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Eddie Wood last month inside a Wood Brothers Racing tractor at the Daytona International Speedway garage, ignoring the band of noise outside, leafing through a NASCAR history book.

With so many pages, it’s both a Woods family album and NASCAR history. That’s because Wood Brothers Racing and NASCAR enjoyed parallel lives and legendary peak moments. Eddie Wood participated in many of them, remembers most of the others and studied the history of those that preceded his birth.

Wood Brothers Racing started before NASCAR, helped create the NASCAR brand and style, won the biggest race five times, and provided a driver’s seat for the list of honorable names in motorsports.

“Here’s Tiny in 1963,” Wood said, pointing to a photo of Tiny Lund on his way to victory in that year’s Daytona 500. The same colors are red and white, with a bold number 21 on the side, a number that would also stand for Cale Yarborough, AJ Foyt, David Pearson and Trevor Bain to wins in the 500 run.

“And Pearson raced for us in ’74,” Wood said, “and a big finish in ’76, and Neil Bonnett who won for us at Dover in 1981. So much to remember. Great drivers, great times.”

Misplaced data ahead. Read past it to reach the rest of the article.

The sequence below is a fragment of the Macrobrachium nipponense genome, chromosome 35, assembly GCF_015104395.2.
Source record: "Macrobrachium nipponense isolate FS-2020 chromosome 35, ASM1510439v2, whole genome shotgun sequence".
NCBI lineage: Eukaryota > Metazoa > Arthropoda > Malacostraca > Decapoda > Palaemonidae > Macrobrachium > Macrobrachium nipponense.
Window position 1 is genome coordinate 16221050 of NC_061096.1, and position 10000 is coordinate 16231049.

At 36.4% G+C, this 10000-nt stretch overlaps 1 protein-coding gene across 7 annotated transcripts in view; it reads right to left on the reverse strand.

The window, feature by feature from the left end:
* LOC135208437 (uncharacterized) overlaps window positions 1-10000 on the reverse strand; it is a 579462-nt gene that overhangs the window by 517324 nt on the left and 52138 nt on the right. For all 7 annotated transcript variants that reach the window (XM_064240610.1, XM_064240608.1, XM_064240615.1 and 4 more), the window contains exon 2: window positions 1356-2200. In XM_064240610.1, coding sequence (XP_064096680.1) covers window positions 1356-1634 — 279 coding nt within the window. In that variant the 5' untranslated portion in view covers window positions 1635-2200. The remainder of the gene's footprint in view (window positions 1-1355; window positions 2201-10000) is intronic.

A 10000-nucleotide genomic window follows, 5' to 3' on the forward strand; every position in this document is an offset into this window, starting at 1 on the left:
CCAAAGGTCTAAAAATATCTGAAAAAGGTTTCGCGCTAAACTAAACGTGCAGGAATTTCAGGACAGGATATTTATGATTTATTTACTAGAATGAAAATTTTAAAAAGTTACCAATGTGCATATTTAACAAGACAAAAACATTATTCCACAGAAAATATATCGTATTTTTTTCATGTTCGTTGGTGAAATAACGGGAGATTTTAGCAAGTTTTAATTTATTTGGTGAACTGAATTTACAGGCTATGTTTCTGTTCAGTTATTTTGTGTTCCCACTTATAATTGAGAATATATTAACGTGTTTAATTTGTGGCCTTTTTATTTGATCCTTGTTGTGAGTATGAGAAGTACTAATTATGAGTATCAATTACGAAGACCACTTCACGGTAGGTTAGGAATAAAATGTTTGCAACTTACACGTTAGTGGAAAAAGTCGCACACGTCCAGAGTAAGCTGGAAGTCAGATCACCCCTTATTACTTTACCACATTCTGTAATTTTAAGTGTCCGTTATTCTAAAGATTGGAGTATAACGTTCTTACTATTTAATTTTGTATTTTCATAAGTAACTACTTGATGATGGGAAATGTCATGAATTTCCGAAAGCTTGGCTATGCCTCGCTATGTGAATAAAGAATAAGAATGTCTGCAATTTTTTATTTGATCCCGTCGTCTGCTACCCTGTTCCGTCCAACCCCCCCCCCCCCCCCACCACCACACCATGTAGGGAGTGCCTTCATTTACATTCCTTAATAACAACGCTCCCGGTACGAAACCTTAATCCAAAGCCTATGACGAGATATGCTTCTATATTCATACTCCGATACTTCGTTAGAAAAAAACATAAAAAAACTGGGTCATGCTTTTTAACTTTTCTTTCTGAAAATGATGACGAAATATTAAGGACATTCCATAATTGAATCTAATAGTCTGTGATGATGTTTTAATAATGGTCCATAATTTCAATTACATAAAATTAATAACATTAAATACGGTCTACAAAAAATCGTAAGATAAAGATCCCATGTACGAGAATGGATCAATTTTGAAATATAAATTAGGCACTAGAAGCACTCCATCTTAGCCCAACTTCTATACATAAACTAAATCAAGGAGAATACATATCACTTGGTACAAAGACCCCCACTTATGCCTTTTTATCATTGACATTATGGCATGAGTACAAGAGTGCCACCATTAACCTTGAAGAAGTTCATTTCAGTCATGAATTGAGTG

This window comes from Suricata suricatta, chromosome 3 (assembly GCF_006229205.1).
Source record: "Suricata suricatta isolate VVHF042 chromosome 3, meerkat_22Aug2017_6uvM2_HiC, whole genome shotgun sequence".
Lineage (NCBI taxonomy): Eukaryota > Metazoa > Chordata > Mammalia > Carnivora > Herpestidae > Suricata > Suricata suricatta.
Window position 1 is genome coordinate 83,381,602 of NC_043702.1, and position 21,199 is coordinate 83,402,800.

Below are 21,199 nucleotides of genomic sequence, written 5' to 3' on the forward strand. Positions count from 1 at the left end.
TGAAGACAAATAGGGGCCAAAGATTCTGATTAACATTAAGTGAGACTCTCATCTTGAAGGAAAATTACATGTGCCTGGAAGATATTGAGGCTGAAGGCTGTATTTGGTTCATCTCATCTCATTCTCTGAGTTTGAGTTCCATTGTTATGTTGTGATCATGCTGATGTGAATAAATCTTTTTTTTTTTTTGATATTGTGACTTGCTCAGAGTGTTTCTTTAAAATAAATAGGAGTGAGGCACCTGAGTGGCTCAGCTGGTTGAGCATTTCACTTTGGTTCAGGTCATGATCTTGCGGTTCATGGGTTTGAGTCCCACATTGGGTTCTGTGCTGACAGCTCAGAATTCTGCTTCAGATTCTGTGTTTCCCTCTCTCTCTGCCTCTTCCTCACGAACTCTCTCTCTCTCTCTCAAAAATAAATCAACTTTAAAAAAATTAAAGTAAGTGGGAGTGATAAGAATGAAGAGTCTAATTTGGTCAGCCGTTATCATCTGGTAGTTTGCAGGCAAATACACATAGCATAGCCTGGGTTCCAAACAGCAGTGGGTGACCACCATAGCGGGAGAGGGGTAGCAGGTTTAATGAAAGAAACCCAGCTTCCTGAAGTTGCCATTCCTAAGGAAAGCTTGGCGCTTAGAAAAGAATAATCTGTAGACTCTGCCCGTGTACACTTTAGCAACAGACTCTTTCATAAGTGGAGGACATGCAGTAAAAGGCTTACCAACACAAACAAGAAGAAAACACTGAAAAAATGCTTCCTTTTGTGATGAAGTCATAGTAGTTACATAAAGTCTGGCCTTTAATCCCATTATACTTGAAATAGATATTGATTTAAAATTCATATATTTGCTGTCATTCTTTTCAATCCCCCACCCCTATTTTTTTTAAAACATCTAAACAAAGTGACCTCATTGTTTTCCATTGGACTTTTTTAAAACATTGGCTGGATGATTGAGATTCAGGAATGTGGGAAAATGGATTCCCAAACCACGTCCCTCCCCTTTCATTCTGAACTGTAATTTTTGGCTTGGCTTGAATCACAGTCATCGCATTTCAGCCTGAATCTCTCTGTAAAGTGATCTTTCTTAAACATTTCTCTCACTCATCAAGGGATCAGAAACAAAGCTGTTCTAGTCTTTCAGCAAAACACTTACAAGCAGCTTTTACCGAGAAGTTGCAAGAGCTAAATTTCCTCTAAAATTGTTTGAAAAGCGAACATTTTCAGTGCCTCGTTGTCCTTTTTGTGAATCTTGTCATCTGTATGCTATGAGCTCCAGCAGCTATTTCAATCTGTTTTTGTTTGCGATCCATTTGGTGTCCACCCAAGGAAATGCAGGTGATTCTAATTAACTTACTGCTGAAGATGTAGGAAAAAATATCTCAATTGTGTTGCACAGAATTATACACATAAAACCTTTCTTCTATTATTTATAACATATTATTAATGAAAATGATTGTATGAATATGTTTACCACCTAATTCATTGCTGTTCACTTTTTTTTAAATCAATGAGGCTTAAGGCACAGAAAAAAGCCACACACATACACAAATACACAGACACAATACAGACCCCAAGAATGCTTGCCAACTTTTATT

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Perhaps most impressive of Eddie Wood’s journey through this particular piece of NASCAR history is the photo of his father, Glen, the team’s founder, sitting in 21st at the start of the NASCAR Convertible Division race in Fayetteville, North Carolina. Glen was a lumberjack, fast car lover and motorsport pioneer. The team he built with his first fast engine, Ford parts and parts, and the mechanical skills (literally) of the shade of a tree ride today in search of a historic number 100 team win.

The Wood Brothers team began in the yard of a modest family home near Stuart, Virginia. The mountain valley where the Woods lived – Walter and Ada, their sons Glen, Ray Lee, Clay, Delano and Leonard and their daughter Crystal – is known as Buffalo Ridge. There, in the farmhouse yard, there is a huge American beech tree, and it was the strong lower branch of this tree that held the chain that was used to pull the engine out of the brothers’ first racing car.

In those distant times, the brothers did not have a workshop. They fiddled with cars under blue Virginia skies. Eventually, a number of shops were built, even as Glen recorded the team’s first NASCAR victories, and it became apparent that there was more money to be made at the race track than at the family sawmill.

The late Glen Wood and the American Beech that served as his team’s first motor lift. (Photo by Mike Hembrey)

Wins have come in batches over the years as No. 21 has hosted a number of successful riders: Dan Gurney, Marvin Punch, AJ Foyt, Curtis Turner, Cale Yarborough, David Pearson, Neil Bonnett, Kyle Petty, Dale Jarrett and, most famous in recent years a child named Trevor Bain.